hhp

Nick Cooke's picture

Besides, in a few years, won’t Turkey be using the €?

Maybe no countries will be using the €.

Andreas Stötzner's picture

> The same was also true for the new rupee symbol. I was just wondering why the Turkish lira was singled out for criticism.

Yes, the new Rupee sign is also a tricky case. Well, the horse has left the barn … so what.

> If and when the euro crumbles I wonder if different European currencies will return to their old symbols or create new ones to differentiate between their pre and post-euro currencies …

One never knows. If the UC stakeholders keep proceeding like now, I fear for the standard getting a kind of prisoner of circumstances. The independence from actual political influence is challenged. The encoding principles once heralded fall behind.
It was pure actionism. There was no need at all to ennoble this *design project of national pride* by hastily encoding it as “a character”. We could well have wait for some time to see this project mature. No one expects this char. being available in fonts for the next few months.
If I would want to implement the new Turkish Lira sign into a non-sans font, how on earth am I going to know how the rendering of the sign is meant to be? I’m just guessing: the proud Turks themselves have not the faintest idea. But this question is about nothing less than the very nature of the sign, if there is any nature at all, whatsoever.
We have encoded a silly piece of design simulation. If you take the matter of typographic signage serious, the whole action is a defiance of our trade.

The introduction of the Euro char. was a different story, however.

hrant's picture

Andreas, maybe it's "national pride" that you dislike?

Or maybe the creation of a new symbol with no chiro-historical precedent?

The independence from actual political influence is challenged.

Nothing is free of political influence. Denying that makes it harder to counteract.

No one expects this char. being available in fonts for the next few months.

?
What about Source Sans*? And I think I've seen at least one more already.

* http://typophile.com/files/SourceSans_TL_4426.gif

how on earth am I going to know how the rendering of the sign is meant to be?

"Know"? "Meant to be"? Did you just arrive on this planet? :-)
You design it, to the best of your ability.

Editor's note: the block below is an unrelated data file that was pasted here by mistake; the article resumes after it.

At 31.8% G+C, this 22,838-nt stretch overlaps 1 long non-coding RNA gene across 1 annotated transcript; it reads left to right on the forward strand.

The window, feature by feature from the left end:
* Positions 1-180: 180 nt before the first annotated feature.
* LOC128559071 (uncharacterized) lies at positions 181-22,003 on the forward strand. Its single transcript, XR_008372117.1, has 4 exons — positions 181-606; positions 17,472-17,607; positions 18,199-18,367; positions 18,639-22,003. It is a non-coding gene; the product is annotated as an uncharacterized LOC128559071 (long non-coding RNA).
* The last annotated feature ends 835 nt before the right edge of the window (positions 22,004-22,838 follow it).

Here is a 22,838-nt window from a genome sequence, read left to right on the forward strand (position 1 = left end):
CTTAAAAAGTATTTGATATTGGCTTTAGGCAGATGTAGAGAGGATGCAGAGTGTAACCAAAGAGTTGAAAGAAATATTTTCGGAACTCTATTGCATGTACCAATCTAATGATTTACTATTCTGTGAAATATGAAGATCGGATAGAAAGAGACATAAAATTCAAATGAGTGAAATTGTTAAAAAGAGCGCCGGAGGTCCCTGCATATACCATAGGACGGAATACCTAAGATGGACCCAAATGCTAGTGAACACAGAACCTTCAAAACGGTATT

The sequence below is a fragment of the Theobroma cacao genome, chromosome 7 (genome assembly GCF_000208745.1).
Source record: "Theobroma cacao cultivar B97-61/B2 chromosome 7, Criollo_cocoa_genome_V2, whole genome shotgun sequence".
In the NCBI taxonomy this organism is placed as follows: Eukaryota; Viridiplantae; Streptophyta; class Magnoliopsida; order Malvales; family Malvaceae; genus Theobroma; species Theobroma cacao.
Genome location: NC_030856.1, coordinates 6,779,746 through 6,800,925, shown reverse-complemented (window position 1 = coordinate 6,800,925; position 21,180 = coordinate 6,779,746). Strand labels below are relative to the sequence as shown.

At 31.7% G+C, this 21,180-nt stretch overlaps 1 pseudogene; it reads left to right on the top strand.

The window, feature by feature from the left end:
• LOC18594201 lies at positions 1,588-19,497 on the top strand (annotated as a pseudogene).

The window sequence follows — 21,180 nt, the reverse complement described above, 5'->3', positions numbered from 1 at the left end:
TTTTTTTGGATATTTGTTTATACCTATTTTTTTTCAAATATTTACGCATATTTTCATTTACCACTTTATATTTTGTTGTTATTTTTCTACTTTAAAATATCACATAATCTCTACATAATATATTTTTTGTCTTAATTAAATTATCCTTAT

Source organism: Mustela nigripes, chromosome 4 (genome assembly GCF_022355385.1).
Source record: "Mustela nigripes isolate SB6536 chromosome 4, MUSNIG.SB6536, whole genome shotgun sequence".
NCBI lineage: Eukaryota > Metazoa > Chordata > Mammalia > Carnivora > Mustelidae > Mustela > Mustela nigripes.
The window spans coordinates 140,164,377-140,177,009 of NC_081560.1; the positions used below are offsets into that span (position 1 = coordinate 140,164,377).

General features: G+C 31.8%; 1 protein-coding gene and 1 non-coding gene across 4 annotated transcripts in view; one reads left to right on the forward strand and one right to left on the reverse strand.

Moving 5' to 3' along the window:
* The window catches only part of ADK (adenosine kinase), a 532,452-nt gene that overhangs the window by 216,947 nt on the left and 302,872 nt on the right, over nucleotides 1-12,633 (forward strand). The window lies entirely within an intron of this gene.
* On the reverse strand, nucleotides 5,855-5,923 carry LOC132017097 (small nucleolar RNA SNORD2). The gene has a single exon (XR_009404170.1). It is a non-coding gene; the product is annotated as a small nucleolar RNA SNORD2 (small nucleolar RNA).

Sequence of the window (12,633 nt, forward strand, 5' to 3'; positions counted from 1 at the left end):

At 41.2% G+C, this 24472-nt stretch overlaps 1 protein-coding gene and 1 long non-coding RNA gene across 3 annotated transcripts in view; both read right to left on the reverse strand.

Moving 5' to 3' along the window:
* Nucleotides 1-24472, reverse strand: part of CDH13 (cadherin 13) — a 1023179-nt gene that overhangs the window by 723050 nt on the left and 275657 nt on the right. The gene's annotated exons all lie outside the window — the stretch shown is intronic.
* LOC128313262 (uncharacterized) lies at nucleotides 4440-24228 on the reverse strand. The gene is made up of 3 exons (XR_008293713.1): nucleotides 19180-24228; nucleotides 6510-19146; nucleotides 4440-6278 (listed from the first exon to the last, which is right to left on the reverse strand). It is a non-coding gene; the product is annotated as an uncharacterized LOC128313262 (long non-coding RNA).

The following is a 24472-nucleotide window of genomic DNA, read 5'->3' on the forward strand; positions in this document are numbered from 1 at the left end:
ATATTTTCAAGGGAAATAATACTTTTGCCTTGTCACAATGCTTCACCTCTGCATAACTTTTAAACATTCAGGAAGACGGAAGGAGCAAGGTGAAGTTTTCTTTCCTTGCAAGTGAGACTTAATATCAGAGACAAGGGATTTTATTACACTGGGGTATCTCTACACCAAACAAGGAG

And you don't have to be a Turk to design this thing.

the proud Turks themselves have not the faintest idea.

How do you know that?

hhp

oldnick's picture

Besides, in a few years, won’t Turkey be using the €?

Highly unlikely, and—if anyone has any sense—neither will Greece. Actually, if anyone has any sense, in a few years, there will be only one uniform currency symbol…the Icelandic kronur, a.k.a. Doh!

Si_Daniels's picture

>The introduction of the Euro char. was a different story, however.

Hm, I think the only difference is that the euro was a new currency (although some tried to argue the ECU symbol slot could be repurposed), but apart from that it seems exactly the same, including the geometric specification of the design and the community not really knowing how to draw a serif version. Go back and check the archives if you don't believe me.

quadibloc's picture

@Si Daniels:
(although some tried to argue the ECU symbol slot could be repurposed)

Had to Google that one. The ECU is 20A0 and the Euro is 12 characters later, so I suppose it's 20AA.

Oops; A is ten; C is twelve, and it indeed is 20AC.

And I see that this: ₠ ... a C with an E pendant on the middle crossbar ... is the ECU symbol.

Si_Daniels's picture

Yep, "ECU" was the "European Currency Unit" details here... http://en.wikipedia.org/wiki/European_Currency_Unit

Si

Andreas Stötzner's picture

> Andreas, maybe it's "national pride" that you dislike?
No, on the contrary.

> You design it, to the best of your ability.
You clearly know that this is not the point.

hrant's picture

I think I do know the point (and being Sure is never it) at least for me. But if you'd like to say what the point is for you, go ahead.

hhp